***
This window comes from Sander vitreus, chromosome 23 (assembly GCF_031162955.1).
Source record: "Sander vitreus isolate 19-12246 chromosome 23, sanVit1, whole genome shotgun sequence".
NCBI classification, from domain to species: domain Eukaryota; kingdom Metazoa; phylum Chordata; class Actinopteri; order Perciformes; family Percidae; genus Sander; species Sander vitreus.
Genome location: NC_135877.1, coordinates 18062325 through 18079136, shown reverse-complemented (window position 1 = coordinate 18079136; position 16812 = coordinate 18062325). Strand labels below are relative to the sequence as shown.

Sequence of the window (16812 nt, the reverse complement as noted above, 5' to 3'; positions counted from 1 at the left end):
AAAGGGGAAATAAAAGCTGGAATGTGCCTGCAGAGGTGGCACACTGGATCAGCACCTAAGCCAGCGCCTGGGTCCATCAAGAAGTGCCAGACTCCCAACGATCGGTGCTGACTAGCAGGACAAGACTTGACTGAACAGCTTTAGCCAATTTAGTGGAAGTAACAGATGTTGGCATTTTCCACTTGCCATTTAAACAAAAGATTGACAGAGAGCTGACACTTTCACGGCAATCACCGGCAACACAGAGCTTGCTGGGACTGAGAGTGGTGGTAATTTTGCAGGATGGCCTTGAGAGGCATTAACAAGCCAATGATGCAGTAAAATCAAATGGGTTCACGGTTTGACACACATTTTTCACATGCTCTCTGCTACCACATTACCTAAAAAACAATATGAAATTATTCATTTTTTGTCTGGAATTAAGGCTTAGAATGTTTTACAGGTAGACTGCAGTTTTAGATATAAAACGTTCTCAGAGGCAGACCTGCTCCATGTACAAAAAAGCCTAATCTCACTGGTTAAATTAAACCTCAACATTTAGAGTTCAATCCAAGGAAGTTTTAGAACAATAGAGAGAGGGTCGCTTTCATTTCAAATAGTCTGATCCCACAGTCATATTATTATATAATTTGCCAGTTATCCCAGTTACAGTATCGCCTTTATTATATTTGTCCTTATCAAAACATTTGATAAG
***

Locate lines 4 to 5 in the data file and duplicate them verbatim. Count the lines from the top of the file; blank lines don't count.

Genome location: NC_135877.1, coordinates 18062325 through 18079136, shown reverse-complemented (window position 1 = coordinate 18079136; position 16812 = coordinate 18062325). Strand labels below are relative to the sequence as shown.

Sequence of the window (16812 nt, the reverse complement as noted above, 5' to 3'; positions counted from 1 at the left end):